Estimates exist as adjusting entries for non-cash items, such as depreciation. These are items that don’t have exact values. When it comes to depreciation, accountants need to estimate a depreciation schedule based on the expected life of the product, as well as its residual value (what it will be worth after use). Depreciation expenses are typically recorded at the end of the month.

Why are Adjusting Journal Entries Important?

Adjusting journal entries are vital in making sure that business transactions are being recorded properly in time.

They help to keep track of receivables and payables, as well as to ensure that you have the right profit and loss amount at the end of the fiscal year.

Without adjusting journal entries, the financial health of your business will be skewed and distorted, which could lead you to believe that you have more or less revenue or expenses than you actually have.

What are Examples of Adjusting Journal Entries?

To better understand and answer, “What are adjusting journal entries?” it helps to look at some common examples.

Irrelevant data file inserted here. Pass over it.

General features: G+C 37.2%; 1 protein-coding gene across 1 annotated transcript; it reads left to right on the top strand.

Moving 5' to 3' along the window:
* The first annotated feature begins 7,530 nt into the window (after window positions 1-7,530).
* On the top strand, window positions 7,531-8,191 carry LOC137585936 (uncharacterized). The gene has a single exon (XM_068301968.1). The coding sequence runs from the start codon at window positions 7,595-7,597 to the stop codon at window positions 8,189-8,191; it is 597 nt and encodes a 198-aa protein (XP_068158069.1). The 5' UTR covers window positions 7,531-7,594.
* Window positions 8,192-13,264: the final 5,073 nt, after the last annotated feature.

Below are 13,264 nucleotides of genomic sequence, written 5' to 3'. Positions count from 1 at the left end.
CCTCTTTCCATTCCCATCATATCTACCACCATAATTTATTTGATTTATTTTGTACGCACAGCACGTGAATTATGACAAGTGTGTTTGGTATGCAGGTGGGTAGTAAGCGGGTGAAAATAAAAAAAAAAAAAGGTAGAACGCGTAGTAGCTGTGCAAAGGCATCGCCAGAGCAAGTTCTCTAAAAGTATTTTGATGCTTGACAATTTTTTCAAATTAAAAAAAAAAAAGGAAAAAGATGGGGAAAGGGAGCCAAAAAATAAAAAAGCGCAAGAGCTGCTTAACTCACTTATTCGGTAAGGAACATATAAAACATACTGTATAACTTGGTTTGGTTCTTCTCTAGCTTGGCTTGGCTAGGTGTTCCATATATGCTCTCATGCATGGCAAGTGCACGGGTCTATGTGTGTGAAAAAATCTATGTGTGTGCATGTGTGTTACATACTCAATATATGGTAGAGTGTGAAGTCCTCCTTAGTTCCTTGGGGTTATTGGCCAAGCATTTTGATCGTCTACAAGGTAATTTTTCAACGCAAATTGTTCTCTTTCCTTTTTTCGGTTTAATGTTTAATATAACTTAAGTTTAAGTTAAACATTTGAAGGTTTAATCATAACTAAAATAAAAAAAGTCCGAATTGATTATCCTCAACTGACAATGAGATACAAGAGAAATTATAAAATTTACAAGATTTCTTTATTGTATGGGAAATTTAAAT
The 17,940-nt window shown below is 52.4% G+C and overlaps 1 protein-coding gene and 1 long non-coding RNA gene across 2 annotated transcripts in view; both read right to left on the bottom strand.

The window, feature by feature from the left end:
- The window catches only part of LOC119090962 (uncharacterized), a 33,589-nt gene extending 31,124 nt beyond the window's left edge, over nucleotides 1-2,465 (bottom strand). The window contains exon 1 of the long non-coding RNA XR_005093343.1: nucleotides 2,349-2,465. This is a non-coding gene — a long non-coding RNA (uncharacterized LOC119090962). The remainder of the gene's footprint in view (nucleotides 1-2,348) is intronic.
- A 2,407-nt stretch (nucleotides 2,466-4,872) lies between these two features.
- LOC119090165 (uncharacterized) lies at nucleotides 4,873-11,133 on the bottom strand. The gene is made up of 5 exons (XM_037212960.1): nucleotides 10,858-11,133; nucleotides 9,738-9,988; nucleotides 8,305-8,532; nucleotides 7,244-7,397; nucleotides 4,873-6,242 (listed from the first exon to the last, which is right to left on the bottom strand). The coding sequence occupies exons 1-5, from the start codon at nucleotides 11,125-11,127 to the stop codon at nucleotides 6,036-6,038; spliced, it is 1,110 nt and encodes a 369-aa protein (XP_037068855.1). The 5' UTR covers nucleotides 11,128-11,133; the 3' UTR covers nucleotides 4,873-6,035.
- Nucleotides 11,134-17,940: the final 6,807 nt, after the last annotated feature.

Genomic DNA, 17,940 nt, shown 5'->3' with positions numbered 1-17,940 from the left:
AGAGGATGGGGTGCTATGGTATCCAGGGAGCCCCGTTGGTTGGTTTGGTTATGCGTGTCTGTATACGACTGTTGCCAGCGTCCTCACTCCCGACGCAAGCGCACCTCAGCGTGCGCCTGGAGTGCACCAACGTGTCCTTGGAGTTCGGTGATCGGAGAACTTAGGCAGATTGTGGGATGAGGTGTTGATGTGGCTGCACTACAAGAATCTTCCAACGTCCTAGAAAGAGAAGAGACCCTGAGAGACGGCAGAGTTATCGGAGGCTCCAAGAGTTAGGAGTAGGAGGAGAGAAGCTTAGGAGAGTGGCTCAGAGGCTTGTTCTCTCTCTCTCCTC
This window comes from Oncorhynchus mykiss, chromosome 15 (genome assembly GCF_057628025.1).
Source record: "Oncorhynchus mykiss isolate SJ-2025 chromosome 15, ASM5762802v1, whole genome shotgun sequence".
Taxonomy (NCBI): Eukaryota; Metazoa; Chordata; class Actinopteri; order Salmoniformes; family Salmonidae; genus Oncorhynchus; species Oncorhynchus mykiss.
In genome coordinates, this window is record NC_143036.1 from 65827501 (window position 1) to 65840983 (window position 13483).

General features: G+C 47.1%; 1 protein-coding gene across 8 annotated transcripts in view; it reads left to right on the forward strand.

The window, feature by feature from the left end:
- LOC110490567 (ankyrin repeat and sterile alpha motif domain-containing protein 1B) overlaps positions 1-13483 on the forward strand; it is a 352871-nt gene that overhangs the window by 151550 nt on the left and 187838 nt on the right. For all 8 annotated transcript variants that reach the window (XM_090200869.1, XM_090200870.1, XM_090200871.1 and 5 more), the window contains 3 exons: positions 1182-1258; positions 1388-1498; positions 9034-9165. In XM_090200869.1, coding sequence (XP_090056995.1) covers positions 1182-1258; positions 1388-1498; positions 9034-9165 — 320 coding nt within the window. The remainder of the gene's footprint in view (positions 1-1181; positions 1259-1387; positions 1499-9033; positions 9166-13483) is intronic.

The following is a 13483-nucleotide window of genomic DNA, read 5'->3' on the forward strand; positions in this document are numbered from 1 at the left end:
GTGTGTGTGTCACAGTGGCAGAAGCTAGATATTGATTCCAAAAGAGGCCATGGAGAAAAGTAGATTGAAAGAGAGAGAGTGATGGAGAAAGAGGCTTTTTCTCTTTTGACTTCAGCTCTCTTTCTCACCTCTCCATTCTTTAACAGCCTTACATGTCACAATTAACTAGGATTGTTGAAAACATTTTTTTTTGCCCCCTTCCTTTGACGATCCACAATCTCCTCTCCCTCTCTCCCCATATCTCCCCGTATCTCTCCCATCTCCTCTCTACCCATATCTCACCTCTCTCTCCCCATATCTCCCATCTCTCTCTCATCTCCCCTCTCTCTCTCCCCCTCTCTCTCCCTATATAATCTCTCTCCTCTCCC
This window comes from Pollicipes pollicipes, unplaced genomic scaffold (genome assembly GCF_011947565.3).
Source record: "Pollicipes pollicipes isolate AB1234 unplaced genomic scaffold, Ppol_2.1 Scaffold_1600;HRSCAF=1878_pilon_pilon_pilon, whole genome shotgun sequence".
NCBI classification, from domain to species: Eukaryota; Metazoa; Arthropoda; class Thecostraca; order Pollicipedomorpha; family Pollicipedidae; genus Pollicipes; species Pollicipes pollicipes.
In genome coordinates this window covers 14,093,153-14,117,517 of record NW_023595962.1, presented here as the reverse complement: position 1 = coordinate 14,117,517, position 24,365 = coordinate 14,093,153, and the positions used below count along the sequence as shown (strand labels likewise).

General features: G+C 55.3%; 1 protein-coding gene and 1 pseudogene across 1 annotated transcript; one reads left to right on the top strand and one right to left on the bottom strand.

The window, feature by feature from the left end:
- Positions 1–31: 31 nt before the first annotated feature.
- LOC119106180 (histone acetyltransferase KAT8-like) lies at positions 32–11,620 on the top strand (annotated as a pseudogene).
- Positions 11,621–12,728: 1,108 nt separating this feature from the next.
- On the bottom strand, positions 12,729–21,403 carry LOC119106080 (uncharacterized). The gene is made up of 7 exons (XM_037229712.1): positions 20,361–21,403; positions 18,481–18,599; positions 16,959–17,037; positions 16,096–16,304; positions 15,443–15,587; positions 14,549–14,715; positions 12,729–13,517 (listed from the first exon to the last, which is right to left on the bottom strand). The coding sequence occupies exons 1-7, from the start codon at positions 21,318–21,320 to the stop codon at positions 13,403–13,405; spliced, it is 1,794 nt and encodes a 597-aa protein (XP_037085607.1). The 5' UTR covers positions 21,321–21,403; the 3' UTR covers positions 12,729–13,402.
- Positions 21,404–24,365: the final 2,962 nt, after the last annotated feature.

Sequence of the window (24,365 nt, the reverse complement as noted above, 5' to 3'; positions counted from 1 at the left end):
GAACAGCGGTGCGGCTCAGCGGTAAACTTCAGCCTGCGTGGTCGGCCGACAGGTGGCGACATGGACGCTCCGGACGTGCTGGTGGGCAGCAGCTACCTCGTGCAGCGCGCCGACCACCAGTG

• A company ships goods based on credit, but the sales invoice wasn’t processed at the end of the accounting period.
  • A company provides service to a customer that will be paid next month, so it will exist in the accrued revenue account. Once it’s paid, it will become an adjusting entry that will be credited as revenue.
  • A company pays rent on a quarterly basis for $15,000. So, the rent expense is divided into 3, for $5,000 each month to be recorded as a rent expense (debit) and prepaid rent (credit). When the prepaid rent is paid, it is converted as an adjusting entry into an expense.
  • A company purchases a piece of equipment for $20,000 that has a depreciation schedule of 10 years (for $2,000 a year). Depreciation is recorded as a depreciation expense for $2,000 in the debit column, and accumulated depreciation as a credit. At the end of the month, the adjusting journal entry is made for $2,000.

How Do Adjusting Journal Entries Fit with the Financial Close Process?